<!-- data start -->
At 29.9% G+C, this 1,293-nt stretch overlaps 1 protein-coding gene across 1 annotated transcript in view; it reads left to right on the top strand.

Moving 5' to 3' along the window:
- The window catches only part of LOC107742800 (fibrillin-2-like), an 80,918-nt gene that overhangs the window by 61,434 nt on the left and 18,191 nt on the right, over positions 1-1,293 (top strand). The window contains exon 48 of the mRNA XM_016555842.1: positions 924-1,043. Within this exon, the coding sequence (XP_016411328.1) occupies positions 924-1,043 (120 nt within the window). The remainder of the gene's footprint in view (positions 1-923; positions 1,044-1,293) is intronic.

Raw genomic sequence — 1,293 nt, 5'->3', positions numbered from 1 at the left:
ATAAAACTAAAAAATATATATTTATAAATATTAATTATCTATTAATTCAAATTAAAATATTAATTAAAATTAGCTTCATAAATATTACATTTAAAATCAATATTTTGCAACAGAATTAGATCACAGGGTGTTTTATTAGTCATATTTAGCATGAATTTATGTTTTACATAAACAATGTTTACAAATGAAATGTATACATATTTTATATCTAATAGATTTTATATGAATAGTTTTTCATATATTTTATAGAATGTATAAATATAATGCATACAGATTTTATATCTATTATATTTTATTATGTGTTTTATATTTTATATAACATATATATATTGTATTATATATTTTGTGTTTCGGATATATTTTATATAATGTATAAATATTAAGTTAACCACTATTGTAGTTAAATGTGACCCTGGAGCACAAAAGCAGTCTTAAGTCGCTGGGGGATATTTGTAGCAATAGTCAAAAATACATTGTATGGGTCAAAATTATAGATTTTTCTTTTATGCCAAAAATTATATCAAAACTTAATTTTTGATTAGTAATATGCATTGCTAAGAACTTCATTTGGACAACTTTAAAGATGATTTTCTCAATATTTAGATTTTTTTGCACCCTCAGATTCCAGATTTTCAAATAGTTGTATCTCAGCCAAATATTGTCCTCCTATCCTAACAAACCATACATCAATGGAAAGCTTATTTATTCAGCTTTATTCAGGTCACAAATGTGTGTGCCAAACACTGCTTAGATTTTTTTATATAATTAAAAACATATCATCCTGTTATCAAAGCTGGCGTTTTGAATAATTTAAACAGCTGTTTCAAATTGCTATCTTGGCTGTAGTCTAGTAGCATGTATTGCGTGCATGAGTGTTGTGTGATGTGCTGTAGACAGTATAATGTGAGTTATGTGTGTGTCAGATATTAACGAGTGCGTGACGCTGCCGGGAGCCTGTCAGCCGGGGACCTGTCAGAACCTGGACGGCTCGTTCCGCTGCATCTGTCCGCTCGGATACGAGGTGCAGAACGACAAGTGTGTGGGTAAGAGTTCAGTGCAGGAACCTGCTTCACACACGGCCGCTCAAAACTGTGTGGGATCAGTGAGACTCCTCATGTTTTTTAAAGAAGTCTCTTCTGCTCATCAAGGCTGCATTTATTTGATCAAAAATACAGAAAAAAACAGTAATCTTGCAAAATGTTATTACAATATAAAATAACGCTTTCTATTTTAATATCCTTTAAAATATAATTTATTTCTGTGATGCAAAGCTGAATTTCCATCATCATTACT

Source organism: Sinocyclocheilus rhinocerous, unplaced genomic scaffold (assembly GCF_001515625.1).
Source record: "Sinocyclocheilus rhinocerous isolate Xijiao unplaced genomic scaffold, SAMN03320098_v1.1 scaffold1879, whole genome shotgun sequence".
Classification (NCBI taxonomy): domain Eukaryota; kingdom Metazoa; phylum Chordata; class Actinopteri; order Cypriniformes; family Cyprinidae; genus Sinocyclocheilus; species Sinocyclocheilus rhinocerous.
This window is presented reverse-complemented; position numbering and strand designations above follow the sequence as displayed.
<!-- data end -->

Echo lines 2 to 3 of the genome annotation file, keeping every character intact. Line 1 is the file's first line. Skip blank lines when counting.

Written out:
Moving 5' to 3' along the window:
- The window catches only part of LOC107742800 (fibrillin-2-like), an 80,918-nt gene that overhangs the window by 61,434 nt on the left and 18,191 nt on the right, over positions 1-1,293 (top strand). The window contains exon 48 of the mRNA XM_016555842.1: positions 924-1,043. Within this exon, the coding sequence (XP_016411328.1) occupies positions 924-1,043 (120 nt within the window). The remainder of the gene's footprint in view (positions 1-923; positions 1,044-1,293) is intronic.